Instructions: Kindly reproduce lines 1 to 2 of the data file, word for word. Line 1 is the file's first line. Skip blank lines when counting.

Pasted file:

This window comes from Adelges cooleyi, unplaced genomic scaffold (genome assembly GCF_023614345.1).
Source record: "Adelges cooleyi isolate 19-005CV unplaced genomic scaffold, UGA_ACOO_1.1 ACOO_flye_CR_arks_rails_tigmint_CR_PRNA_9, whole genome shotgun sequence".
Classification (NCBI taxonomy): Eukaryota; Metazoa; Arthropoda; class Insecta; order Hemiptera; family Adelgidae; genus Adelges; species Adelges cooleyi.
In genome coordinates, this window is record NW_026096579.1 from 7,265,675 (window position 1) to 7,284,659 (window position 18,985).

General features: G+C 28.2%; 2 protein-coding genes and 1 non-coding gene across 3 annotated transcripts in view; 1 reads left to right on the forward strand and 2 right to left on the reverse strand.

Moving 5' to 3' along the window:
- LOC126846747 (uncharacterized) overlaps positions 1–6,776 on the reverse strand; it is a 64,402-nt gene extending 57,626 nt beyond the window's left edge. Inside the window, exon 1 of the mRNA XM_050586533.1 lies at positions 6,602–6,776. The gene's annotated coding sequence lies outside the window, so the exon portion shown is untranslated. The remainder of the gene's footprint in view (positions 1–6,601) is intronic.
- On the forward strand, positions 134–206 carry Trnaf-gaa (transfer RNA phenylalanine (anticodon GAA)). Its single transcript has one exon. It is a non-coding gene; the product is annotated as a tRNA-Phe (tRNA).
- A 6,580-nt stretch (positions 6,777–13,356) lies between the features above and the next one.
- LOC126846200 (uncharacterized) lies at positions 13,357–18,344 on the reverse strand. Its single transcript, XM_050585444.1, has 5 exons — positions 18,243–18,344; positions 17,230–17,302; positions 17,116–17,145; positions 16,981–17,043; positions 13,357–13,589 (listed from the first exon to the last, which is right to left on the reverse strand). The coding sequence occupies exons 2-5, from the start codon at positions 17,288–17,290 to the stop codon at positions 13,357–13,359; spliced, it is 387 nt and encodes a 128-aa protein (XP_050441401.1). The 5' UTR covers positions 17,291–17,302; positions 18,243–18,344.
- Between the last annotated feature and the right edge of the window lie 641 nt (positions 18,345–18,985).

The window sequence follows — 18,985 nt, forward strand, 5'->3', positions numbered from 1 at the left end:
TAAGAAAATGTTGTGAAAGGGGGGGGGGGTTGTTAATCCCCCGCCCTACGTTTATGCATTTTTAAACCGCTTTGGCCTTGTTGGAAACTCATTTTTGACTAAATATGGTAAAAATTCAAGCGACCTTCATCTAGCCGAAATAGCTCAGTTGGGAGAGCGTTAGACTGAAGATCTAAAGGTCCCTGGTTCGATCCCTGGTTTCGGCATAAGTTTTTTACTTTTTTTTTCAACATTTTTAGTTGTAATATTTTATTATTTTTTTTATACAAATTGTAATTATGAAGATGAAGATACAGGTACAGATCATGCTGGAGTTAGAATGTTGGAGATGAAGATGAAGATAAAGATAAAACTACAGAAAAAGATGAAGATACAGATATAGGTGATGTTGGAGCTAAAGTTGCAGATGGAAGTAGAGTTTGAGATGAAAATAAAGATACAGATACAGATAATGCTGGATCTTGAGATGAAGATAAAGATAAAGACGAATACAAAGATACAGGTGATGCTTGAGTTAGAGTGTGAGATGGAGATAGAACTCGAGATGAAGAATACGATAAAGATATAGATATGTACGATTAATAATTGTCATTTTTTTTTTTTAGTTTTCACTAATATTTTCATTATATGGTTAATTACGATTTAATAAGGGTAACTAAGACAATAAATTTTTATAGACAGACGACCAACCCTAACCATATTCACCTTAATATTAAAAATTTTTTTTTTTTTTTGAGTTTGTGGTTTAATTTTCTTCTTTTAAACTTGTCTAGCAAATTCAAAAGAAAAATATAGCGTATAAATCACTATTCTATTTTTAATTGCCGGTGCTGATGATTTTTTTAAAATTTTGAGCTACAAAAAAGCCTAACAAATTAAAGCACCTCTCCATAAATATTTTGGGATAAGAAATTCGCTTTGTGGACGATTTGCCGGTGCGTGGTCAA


This window comes from Adelges cooleyi, unplaced genomic scaffold (genome assembly GCF_023614345.1).
Source record: "Adelges cooleyi isolate 19-005CV unplaced genomic scaffold, UGA_ACOO_1.1 ACOO_flye_CR_arks_rails_tigmint_CR_PRNA_9, whole genome shotgun sequence".